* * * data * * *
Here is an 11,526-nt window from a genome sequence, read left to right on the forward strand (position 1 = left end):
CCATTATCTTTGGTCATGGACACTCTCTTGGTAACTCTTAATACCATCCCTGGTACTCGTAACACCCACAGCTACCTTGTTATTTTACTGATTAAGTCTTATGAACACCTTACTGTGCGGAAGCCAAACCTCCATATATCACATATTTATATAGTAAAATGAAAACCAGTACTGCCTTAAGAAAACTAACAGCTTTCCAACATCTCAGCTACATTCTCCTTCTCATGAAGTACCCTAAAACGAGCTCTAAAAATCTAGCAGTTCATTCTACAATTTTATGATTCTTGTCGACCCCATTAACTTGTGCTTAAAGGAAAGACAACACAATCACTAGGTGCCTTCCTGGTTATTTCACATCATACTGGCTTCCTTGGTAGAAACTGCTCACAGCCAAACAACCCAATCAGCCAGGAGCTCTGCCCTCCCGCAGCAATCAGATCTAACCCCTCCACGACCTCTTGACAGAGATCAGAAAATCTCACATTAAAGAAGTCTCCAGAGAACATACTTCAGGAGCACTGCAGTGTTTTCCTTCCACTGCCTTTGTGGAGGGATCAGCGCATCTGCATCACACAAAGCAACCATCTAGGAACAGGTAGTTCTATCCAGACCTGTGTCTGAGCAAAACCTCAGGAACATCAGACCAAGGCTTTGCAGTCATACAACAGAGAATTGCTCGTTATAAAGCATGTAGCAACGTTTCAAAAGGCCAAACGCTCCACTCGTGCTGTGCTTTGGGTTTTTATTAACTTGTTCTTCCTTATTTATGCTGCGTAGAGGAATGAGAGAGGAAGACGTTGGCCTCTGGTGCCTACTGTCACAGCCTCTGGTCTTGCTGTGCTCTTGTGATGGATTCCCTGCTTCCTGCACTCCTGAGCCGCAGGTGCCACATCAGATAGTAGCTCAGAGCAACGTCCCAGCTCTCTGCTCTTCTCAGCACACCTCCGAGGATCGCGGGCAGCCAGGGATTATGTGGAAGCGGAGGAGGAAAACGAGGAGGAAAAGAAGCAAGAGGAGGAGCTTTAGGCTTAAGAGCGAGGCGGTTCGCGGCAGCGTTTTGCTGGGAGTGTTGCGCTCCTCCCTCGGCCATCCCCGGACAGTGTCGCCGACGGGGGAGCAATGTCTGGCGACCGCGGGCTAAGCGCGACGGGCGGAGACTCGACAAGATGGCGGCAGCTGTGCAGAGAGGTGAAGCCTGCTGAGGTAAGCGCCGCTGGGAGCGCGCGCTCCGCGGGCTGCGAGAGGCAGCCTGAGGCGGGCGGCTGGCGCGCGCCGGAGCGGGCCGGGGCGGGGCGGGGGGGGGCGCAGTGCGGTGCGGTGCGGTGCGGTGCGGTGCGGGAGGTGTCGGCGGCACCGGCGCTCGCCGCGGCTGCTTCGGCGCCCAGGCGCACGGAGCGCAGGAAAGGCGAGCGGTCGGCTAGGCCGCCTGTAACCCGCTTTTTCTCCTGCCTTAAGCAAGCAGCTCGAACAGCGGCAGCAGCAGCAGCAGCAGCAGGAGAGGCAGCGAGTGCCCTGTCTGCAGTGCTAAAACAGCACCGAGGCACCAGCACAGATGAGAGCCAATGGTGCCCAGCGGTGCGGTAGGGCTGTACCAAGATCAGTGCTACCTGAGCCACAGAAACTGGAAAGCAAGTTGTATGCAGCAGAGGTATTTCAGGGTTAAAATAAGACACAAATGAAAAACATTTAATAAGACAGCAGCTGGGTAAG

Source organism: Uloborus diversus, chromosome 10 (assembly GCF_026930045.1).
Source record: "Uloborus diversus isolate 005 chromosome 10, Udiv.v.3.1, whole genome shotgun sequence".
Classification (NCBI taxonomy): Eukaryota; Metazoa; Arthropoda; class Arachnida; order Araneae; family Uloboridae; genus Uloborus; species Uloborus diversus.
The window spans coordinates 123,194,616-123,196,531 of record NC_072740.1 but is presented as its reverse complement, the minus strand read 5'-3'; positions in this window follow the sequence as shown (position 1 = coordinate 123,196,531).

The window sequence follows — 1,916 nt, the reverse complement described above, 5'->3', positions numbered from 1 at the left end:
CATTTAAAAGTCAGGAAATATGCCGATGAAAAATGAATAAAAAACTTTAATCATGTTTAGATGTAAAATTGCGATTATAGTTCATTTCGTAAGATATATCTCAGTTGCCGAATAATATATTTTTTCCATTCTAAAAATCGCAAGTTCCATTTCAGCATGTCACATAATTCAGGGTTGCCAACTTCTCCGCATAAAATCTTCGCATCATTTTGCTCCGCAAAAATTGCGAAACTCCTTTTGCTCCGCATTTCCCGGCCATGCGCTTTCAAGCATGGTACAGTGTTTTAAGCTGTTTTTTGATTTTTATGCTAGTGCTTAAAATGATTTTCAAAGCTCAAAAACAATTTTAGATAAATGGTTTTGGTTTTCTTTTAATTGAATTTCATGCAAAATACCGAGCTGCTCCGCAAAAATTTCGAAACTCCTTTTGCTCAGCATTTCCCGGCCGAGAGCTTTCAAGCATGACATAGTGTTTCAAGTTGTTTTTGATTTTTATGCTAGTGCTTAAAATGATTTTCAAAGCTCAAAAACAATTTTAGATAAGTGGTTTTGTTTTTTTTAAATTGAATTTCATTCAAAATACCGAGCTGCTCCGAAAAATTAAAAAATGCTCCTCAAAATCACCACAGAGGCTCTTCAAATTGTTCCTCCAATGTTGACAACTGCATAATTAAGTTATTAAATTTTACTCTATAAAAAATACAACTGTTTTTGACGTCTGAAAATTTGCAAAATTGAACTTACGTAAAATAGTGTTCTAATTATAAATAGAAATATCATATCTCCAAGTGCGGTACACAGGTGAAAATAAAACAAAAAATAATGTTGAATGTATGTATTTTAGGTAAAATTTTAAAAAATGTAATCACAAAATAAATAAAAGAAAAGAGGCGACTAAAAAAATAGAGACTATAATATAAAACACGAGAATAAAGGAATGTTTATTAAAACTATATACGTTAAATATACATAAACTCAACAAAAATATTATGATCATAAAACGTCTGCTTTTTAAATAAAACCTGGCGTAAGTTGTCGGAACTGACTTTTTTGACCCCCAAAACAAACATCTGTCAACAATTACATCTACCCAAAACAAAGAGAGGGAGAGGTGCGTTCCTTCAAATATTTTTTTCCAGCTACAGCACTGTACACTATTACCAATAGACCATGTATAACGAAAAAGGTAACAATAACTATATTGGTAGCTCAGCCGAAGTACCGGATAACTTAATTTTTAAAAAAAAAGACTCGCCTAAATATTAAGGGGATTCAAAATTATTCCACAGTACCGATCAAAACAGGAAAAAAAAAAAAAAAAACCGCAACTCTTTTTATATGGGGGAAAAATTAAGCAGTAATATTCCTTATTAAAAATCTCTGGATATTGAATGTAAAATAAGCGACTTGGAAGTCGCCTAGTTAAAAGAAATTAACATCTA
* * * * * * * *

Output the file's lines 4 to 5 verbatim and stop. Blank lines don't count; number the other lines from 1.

Source record: "Uloborus diversus isolate 005 chromosome 10, Udiv.v.3.1, whole genome shotgun sequence".
Classification (NCBI taxonomy): Eukaryota; Metazoa; Arthropoda; class Arachnida; order Araneae; family Uloboridae; genus Uloborus; species Uloborus diversus.